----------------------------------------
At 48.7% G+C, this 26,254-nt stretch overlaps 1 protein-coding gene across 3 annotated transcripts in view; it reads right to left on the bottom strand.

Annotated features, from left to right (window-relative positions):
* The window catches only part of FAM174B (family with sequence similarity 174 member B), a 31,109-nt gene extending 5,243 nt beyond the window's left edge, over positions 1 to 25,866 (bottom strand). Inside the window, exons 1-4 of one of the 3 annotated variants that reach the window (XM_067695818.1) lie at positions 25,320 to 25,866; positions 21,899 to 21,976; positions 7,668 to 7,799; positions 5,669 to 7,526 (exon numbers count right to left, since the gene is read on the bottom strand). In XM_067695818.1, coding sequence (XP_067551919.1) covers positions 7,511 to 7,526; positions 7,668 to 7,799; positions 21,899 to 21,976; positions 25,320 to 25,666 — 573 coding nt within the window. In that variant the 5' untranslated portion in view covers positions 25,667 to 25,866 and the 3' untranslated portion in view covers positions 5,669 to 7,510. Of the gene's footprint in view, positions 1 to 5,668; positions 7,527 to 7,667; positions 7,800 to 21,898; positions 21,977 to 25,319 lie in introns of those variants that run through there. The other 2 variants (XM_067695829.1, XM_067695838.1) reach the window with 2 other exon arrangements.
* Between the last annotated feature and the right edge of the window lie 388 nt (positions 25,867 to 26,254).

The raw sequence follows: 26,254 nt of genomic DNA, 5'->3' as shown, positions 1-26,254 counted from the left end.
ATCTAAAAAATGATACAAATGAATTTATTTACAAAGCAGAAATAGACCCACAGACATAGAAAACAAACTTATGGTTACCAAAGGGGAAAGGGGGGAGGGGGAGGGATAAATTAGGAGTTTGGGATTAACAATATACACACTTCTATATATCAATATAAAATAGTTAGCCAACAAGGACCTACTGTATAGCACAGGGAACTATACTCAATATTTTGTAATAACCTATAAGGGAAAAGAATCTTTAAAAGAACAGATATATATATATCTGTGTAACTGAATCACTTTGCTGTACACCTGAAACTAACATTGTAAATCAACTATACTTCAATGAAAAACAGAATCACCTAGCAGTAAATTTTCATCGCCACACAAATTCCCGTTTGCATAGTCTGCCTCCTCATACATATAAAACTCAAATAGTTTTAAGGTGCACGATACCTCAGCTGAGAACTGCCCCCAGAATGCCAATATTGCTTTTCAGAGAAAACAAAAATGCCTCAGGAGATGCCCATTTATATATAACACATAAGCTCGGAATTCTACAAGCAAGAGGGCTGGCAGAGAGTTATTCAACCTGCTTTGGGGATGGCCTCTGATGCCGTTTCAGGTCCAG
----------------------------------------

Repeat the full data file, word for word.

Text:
At 48.7% G+C, this 26,254-nt stretch overlaps 1 protein-coding gene across 3 annotated transcripts in view; it reads right to left on the bottom strand.

Annotated features, from left to right (window-relative positions):
* The window catches only part of FAM174B (family with sequence similarity 174 member B), a 31,109-nt gene extending 5,243 nt beyond the window's left edge, over positions 1 to 25,866 (bottom strand). Inside the window, exons 1-4 of one of the 3 annotated variants that reach the window (XM_067695818.1) lie at positions 25,320 to 25,866; positions 21,899 to 21,976; positions 7,668 to 7,799; positions 5,669 to 7,526 (exon numbers count right to left, since the gene is read on the bottom strand). In XM_067695818.1, coding sequence (XP_067551919.1) covers positions 7,511 to 7,526; positions 7,668 to 7,799; positions 21,899 to 21,976; positions 25,320 to 25,666 — 573 coding nt within the window. In that variant the 5' untranslated portion in view covers positions 25,667 to 25,866 and the 3' untranslated portion in view covers positions 5,669 to 7,510. Of the gene's footprint in view, positions 1 to 5,668; positions 7,527 to 7,667; positions 7,800 to 21,898; positions 21,977 to 25,319 lie in introns of those variants that run through there. The other 2 variants (XM_067695829.1, XM_067695838.1) reach the window with 2 other exon arrangements.
* Between the last annotated feature and the right edge of the window lie 388 nt (positions 25,867 to 26,254).

The raw sequence follows: 26,254 nt of genomic DNA, 5'->3' as shown, positions 1-26,254 counted from the left end.
ATCTAAAAAATGATACAAATGAATTTATTTACAAAGCAGAAATAGACCCACAGACATAGAAAACAAACTTATGGTTACCAAAGGGGAAAGGGGGGAGGGGGAGGGATAAATTAGGAGTTTGGGATTAACAATATACACACTTCTATATATCAATATAAAATAGTTAGCCAACAAGGACCTACTGTATAGCACAGGGAACTATACTCAATATTTTGTAATAACCTATAAGGGAAAAGAATCTTTAAAAGAACAGATATATATATATCTGTGTAACTGAATCACTTTGCTGTACACCTGAAACTAACATTGTAAATCAACTATACTTCAATGAAAAACAGAATCACCTAGCAGTAAATTTTCATCGCCACACAAATTCCCGTTTGCATAGTCTGCCTCCTCATACATATAAAACTCAAATAGTTTTAAGGTGCACGATACCTCAGCTGAGAACTGCCCCCAGAATGCCAATATTGCTTTTCAGAGAAAACAAAAATGCCTCAGGAGATGCCCATTTATATATAACACATAAGCTCGGAATTCTACAAGCAAGAGGGCTGGCAGAGAGTTATTCAACCTGCTTTGGGGATGGCCTCTGATGCCGTTTCAGGTCCAG